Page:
How do I display output in Format-List style?

#1

I have an input form and after it inserts the data into the database table, I want the post-input page to display the input data in a list format similar to Format-List. What elements can be used to accomplish this? Can someone provide an example (real or mocked up)? Thanks!

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#2

Not a great layout but this is my current solution.

New-UDCard -Content {
    New-UDParagraph -Text $Text -Color $Color
    New-UDParagraph -Text "System = $System"
    New-UDParagraph -Text "Description = $Description"
    New-UDParagraph -Text "URL = $URL"
    New-UDParagraph -Text "Stakeholder = $StakeholderDept"
    New-UDParagraph -Text "Contact = $Contact"
    New-UDParagraph -Text "EscalationContact = $EscalationContact"
}
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#3

You might opt to do pure HTML output into of UD objects:

  $Processes = Get-Process -Name chrome 


    ForEach($Process in $Processes)
    {
        $Process | Select-Object -Property ProcessName, Id, WS 
        
        New-UDHtml -Markup ("<b>ID</b>: " + $Process.id + "<br>")
        New-UDHtml -Markup ("<b>Name</b>: " +$Process.name + "<br>")
        New-UDHtml -Markup ("<b>WS</b>: " +$Process.WS + "<br>")
        New-UDHtml -Markup ("<br>")
     
    }

Gets:
image

NOTE : there are probably a number of cool ways you could format this object into HTML using a separate formatter function, so you can avoid hardcoding things like in my example.

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#4

This would make it prettier. (Well, it’s an uglier font, but everything lines up right.)

( ( Get-Process -Name chrome |
    Select-Object -Property ProcessName, Id, WS |
    Format-List |
    Out-String
    )  -replace ' ', '&nbsp;'
    ) -split [environment]::NewLine |
    ForEach {
        If ( $_ ) { New-UDHtml -Markup "<span style=""font-family:monospace"">$_</span>"  }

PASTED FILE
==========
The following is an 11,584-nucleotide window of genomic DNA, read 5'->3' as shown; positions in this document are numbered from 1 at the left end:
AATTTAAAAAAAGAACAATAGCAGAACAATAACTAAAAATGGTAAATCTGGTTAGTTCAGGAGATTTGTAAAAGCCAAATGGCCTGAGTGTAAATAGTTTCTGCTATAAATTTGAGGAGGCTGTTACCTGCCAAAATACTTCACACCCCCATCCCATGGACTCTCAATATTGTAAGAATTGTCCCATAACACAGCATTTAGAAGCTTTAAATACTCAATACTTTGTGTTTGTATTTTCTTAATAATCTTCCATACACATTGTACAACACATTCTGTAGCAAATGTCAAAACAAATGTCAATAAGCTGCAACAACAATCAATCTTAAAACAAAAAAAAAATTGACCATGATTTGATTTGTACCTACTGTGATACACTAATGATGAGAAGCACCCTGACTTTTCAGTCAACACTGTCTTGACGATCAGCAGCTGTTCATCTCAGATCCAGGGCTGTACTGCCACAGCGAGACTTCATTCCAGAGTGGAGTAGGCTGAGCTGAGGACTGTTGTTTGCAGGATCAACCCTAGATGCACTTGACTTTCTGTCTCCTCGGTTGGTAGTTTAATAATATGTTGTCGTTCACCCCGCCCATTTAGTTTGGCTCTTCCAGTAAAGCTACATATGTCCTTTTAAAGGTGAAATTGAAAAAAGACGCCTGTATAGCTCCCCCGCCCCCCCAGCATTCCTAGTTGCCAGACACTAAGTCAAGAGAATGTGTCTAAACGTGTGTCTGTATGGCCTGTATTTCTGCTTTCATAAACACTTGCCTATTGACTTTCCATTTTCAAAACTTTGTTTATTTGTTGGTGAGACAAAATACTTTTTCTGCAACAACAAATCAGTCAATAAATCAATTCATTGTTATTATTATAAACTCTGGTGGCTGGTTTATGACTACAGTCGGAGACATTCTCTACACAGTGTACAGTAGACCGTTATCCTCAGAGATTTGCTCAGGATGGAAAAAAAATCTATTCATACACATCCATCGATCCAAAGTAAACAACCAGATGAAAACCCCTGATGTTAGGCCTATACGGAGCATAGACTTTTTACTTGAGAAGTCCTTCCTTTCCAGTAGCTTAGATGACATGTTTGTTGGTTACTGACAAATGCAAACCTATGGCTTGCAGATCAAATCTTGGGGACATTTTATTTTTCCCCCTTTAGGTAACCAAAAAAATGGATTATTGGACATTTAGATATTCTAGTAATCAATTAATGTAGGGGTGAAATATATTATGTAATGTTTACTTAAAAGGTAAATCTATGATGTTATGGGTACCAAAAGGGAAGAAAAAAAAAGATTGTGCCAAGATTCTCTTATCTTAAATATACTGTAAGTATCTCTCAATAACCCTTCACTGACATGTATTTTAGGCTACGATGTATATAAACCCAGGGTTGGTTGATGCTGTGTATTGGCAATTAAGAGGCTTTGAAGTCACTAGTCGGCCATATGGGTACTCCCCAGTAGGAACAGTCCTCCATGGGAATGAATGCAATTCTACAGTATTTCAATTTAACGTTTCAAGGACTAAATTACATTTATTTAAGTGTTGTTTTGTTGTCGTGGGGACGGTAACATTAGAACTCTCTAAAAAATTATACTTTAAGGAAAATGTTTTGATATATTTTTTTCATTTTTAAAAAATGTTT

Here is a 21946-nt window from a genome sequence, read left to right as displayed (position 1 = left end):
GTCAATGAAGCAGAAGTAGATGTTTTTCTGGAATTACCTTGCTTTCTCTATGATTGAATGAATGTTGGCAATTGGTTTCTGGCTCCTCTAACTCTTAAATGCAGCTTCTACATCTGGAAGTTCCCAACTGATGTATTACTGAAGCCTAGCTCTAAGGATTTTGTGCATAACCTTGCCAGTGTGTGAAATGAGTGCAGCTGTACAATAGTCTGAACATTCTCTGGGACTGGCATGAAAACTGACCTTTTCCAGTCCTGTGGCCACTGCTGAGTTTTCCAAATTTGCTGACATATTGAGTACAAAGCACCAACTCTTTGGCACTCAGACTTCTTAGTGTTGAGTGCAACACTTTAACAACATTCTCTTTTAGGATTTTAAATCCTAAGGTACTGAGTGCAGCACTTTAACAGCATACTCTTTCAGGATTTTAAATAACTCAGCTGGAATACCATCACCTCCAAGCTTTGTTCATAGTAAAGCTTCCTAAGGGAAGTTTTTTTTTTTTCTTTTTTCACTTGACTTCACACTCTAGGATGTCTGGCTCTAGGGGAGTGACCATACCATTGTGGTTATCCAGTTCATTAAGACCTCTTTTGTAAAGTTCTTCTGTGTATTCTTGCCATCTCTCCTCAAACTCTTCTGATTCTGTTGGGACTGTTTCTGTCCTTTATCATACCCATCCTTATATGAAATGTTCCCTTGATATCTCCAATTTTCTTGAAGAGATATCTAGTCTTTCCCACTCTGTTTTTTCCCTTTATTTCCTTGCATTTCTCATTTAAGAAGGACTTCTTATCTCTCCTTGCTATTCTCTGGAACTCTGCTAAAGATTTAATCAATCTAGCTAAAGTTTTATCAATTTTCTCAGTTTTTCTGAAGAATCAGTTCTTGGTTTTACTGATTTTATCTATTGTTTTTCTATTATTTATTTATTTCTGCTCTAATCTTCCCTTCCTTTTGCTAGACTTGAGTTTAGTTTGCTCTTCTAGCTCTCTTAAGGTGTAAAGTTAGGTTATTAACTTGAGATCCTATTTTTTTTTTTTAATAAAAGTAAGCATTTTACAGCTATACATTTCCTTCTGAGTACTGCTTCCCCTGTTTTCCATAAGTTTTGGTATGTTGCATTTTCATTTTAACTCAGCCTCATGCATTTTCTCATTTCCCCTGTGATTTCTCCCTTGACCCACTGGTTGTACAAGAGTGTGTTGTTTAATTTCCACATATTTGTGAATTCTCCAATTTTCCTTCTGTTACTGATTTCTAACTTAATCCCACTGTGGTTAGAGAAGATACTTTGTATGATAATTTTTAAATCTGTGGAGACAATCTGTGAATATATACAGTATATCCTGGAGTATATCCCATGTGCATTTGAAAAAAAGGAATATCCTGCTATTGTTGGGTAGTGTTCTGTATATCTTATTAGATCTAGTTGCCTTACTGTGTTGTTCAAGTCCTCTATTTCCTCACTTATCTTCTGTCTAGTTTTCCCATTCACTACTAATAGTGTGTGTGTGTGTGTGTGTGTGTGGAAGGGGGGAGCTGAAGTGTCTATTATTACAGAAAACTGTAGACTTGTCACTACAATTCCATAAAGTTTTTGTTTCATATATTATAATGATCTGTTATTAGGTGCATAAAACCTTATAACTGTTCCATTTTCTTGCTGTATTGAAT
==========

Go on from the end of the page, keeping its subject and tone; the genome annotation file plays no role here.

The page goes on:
Else      { New-UDHtml -Markup '<br>' } }

Thanks,
Tim Curwick

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#5

Sharing in case others are interested… I ended up using the following to transpose the data and then display it with New-UDTable. (not a fan of the function name but I such at naming).

Function ConvertTo-FormatListView {
    param(
        $Data
    )
    $transposeData = @()
    $Column = $Data.psobject.properties | Select-Object -ExpandProperty Name
    for ($i = 0; $i -lt ($Column | Measure-Object).count; $i++) {
        $transposeData += [PSCustomObject]@{
            Name  = $Column[$i]
            Value = $Data.$($Column[$i])
        }
    }
    $transposeData
}
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#6

Al,

You can simplify your syntax (and with a minor improvement in performance) with something like this.

Function ConvertTo-FormatListView
    {
    Param (
        $Data )

    ForEach ( $Property in $Data.psobject.properties.Name )
        {
        [PSCustomObject]@{
            Name  = $Property
            Value = $Data.$Property }
        }
    }

But that will only work with a single object. If you want to be able to pipe multiple objects to it, do something like this:

Function ConvertTo-FormatListView
    {
    [cmdletbinding()]

    Param (
        [parameter( ValueFromPipeline = $True )]
        [object[]]
        $Data )

    Process
        {
        ForEach ( $Object in $Data )
            {
            ForEach ( $Property in $Object.psobject.properties.Name )
                {
                [PSCustomObject]@{
                    Name  = $Property
                    Value = $Object.$Property }
                }
            }
        }
    }

Thanks,
Tim Curwick

1 Like

#7

Actually, we can do better.

For your single object example:

Function ConvertTo-FormatListView
    {
    Param (
        $Data )

    $Data.psobject.Properties | Select-Object -Property Name, Value
    }

For multiple objects:

Function ConvertTo-FormatListView
    {
    Param (
        $Data )

    $Data.psobject.Properties | Select-Object -Property Name, Value
    }

Function ConvertTo-FormatListView
    {
    [cmdletbinding()]

    Param (
        [parameter( ValueFromPipeline = $True )]
        [object[]]
        $Data )

    Process
        {
        ForEach ( $Object in $Data )
            {
            $Object.psobject.Properties | Select-Object -Property Name, Value
            }
        }
    }

(Slightly slower than the previous example, but not enough to measure, but less care about.)

Thanks,
Tim Curwick

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